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Persistence: All Ways Butch and Femme

4.03  ·  Rating details ·  913 Ratings  ·  63 Reviews
Lambda Literary Award finalist

American Library Association Stonewall Honor Book

In the summer of 2009, butch writer and storyteller Ivan Coyote and gender researcher and femme dynamo Zena Sharman wrote down a wish-list of their favourite queer authors; they wanted to continue and expand the butch-femme conversation. The result is Persistence: All Ways Butch and Femme. The s
Paperback, 256 pages
Published May 3rd 2011 by Arsenal Pulp Press (first published April 1st 2011)
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Rating details
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Feb 28, 2012 rated it liked it
Shelves: queer
I would say about 25% of the essays I really liked, 50% were forgettable, and 25% made me extremely uncomfortable. Things that I loved: reading about different kinds of gender expression and gendered desire. Things I didn't like: oppression Olympics, the who's-more-radical-than-who competition, anyone complaining about "butch flight" or resenting transgender or genderqueer people for abandoning "real butches." Some essays were wonderful.
Danika at The Lesbrary
Jan 23, 2012 rated it really liked it
If I could guarantee one thing, it's that at least one entry in this collection will piss you off. There are opinions all over the spectrum in this collection, and there is a lot to be debated. For example: do butch and femme constitute each other, or can you be a butch without a femme and vice versa? Are femmes more privileged by having "passing privilege", or are they invisibilized, or are people just not looking hard enough for femmes? Is the concept of "butch" too tied to whiteness to be use ...more
Jan magdalene
Oct 19, 2014 rated it it was ok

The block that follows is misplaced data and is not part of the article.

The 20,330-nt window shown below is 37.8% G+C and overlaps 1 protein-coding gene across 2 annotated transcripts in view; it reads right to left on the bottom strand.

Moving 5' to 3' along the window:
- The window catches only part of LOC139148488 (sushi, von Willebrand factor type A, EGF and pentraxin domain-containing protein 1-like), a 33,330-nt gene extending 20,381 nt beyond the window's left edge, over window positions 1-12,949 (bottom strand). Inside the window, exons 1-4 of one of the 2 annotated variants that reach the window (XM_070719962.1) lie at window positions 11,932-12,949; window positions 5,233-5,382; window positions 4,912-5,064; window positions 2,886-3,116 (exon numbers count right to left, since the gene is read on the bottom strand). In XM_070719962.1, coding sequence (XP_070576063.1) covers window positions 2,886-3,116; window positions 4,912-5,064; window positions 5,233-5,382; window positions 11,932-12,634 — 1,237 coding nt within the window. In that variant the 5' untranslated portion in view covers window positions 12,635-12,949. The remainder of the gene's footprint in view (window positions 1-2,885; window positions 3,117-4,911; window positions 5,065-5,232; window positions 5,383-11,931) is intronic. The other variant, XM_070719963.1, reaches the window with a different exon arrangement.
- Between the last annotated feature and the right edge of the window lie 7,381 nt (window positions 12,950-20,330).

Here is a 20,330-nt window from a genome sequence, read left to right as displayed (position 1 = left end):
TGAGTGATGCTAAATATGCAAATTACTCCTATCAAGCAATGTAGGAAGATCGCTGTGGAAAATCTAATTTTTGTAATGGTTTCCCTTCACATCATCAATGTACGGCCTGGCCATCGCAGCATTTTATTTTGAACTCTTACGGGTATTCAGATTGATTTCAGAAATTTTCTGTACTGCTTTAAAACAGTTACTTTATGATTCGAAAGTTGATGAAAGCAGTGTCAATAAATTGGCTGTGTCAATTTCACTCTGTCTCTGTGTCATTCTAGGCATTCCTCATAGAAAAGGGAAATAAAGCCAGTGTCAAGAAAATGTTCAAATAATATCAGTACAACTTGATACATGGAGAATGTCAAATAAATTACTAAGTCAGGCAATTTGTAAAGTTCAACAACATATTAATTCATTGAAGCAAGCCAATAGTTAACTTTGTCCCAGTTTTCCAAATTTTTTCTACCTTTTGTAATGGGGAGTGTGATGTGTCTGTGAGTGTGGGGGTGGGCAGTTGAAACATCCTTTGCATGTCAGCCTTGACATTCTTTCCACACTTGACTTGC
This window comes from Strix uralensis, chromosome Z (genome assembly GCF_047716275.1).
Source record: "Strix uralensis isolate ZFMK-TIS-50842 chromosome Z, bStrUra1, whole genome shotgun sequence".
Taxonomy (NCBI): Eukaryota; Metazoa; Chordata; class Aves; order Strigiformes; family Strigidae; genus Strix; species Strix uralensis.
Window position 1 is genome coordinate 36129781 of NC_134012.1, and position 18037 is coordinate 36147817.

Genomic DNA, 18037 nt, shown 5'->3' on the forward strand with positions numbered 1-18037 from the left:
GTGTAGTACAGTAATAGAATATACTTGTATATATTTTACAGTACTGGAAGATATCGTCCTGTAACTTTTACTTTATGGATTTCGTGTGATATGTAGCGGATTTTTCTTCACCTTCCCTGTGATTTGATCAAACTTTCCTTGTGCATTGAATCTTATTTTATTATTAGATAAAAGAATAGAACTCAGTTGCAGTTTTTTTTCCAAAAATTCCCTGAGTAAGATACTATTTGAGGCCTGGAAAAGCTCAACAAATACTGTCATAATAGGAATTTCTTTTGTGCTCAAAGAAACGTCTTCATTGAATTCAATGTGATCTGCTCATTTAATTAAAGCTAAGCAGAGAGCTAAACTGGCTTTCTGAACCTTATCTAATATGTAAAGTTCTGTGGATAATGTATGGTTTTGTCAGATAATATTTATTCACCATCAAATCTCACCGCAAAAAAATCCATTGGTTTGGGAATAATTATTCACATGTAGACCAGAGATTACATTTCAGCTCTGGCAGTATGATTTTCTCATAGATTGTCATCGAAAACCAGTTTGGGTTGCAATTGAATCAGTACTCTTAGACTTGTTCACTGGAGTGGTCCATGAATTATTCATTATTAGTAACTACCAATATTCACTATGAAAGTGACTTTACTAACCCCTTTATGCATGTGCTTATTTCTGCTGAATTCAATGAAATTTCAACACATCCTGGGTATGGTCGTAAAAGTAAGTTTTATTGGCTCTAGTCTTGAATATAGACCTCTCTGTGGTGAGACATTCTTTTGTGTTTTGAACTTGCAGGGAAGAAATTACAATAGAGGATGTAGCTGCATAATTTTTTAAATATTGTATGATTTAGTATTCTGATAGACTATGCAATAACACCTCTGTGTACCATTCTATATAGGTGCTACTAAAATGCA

Shelves: 2014
I don’t mean to be completely negative. there are a couple of good contributions. there are a couple trans woman. it isn’t all white people. but mostly it’s boring and repetitive and not very insightful observations about gender.

it dwells mainly on fond FA-lesbian memories of love and gender feels, some half-assed mostly-butch attempts at being all ‘it’s ok to be femme: it’s honourable or something’ there’s the writer who quotes obama and insinuates that trans women are inherently masculine (bu
Apr 19, 2017 rated it liked it  ·  review of another edition
Shelves: lgbt, essays
This is an anthology of writings on femme, butch, and more. It looks at how these identities have evolved and what they mean to individuals. With an excellent forward by Joan Nestle and two fantastic editors--Zena Sharman and Ivan E Coyote--I was very excited for this anthology. As a young person in Vancouver, Coyote's novels represented an universe I dreamed of accessing. I remembered the euphoria at seeing how my high school librarians loved them. However, it took me this long to finally pick ...more
Dec 26, 2010 rated it liked it
There were a small handful of essays that I really loved and more that actually made me pretty uncomfortable or angry, like the ones that argued that cis women femmes are "straight-passing" or that butches and femme men are the only people transgressing gender.
Jan 14, 2013 rated it it was ok
Shelves: lgbt-nonfiction
with something so heavily theorized, it's nice to get personal narratives; but then, personal narratives can also be just as grating, self-indulgent, and/or obnoxious as theory sometimes. I liked a handful of these essays: Leah Lakshmi Piepzna-Samarasinha is a wonderful, powerful, smart writer; Victoria Brownworth's commentary on how lesbian identities in the mainstream are being so straightwashed, and the forcing of lesbians to be viewed as sexually available to men, is extremely important; I a ...more